News Brief: Wing Will Lead Microsoft Research International-Carnegie Mellon News - Carnegie Mellon University

Tuesday, November 20, 2012

News Brief: Wing Will Lead Microsoft Research International

WingJeannette Wing will step down as head of the Computer Science Department to join Microsoft Research in January. She will be vice president, head of Microsoft Research International, with responsibilities for research laboratories in Bangalore, India; Cambridge, UK; and Beijing, China.

A leading figure in computer science research, particularly in formal methods, security and privacy, Wing joined the Carnegie Mellon faculty in 1985 and served in several academic leadership positions before becoming head of CSD in 2004.  From 2007-2010, she served as Assistant Director of the Computer and Information Science and Engineering Directorate at the National Science Foundation, where she led the directorate that funds academic computer science research in the United States.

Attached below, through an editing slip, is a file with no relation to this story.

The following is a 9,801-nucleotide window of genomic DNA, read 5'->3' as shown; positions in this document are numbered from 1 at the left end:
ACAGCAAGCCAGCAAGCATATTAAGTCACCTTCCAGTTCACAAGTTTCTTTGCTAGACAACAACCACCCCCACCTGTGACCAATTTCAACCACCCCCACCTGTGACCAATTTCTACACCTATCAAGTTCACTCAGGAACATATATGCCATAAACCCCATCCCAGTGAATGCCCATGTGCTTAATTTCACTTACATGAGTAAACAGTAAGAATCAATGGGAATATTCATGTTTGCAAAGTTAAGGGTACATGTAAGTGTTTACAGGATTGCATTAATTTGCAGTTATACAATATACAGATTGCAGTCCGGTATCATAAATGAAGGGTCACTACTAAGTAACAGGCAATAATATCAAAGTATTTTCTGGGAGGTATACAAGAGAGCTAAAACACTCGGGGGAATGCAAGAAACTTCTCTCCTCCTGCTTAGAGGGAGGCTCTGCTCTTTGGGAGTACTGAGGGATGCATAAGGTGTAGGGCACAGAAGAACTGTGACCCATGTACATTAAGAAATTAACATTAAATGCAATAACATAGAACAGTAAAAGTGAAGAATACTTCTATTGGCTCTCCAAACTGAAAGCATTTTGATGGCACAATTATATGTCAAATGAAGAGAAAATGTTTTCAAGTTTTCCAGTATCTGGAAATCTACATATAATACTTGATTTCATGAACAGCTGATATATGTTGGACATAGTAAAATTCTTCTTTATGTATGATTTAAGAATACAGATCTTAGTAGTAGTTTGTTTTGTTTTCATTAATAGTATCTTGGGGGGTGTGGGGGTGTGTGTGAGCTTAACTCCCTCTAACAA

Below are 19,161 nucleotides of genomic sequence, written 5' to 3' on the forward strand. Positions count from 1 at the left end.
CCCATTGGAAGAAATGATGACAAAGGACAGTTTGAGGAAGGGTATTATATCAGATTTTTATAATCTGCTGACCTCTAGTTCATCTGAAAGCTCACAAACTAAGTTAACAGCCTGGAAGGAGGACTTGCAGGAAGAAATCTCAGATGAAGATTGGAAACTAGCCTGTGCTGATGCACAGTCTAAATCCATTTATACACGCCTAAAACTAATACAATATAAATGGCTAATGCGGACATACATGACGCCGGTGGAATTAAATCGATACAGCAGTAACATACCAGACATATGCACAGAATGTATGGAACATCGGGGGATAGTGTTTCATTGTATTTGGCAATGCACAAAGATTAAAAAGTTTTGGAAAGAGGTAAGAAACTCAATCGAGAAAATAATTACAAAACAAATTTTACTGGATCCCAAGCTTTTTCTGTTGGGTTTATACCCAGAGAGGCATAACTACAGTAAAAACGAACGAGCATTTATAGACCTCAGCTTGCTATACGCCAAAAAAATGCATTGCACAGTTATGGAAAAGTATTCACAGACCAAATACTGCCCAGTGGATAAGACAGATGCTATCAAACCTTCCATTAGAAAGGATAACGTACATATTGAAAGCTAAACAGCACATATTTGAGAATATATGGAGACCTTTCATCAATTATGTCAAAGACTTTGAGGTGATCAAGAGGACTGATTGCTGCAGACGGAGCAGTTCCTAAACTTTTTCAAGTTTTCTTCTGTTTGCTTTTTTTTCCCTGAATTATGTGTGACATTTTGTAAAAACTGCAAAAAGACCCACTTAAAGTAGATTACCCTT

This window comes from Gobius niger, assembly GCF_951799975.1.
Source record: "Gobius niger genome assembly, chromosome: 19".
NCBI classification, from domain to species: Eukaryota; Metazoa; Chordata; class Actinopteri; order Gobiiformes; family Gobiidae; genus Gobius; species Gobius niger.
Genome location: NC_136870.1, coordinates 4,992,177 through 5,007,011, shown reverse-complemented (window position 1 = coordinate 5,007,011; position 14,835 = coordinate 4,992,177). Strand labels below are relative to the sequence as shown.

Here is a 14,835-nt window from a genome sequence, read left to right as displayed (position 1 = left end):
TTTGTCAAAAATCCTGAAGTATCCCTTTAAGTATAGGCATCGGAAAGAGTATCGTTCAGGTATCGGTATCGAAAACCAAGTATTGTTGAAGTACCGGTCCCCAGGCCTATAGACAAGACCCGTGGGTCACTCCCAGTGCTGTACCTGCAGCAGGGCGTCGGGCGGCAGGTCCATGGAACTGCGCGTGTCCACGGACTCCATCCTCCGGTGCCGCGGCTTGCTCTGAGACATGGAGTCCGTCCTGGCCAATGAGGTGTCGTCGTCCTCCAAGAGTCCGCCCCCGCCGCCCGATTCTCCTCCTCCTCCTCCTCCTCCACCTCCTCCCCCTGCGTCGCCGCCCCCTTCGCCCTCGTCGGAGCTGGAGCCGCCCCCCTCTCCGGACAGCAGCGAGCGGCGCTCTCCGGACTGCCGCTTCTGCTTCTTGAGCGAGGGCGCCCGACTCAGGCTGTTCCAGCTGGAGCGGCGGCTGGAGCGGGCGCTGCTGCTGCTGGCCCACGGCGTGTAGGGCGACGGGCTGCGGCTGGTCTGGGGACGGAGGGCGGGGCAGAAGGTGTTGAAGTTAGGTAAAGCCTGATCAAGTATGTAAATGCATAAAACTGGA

In a statement released by Microsoft, Chief Research Officer Rick Rashid called Wing "a leading light in the computer science research community," citing her contributions at CMU and NSF. 

In addition to her research, Wing has championed the concept of computational thinking, which draws on fundamental concepts of computer science to solve problems, design systems and understand human behavior, and advocated that it be incorporated broadly into educational programs. She launched a Center for Computational Thinking at Carnegie Mellon and established funding programs at the NSF to advance computational thinking.

"Jeannette has been an important contributor to computer science at CMU," said Randy Bryant, dean of the School of Computer Science. "Needless to say, we will miss Jeannette's energy and thoughtful leadership, but all of us wish her the best at Microsoft. I thank her for her many contributions to Carnegie Mellon."

Bryant said he will name an interim CSD head and will form a committee to identify Wing's successor. He expects a new department head to be in place this spring.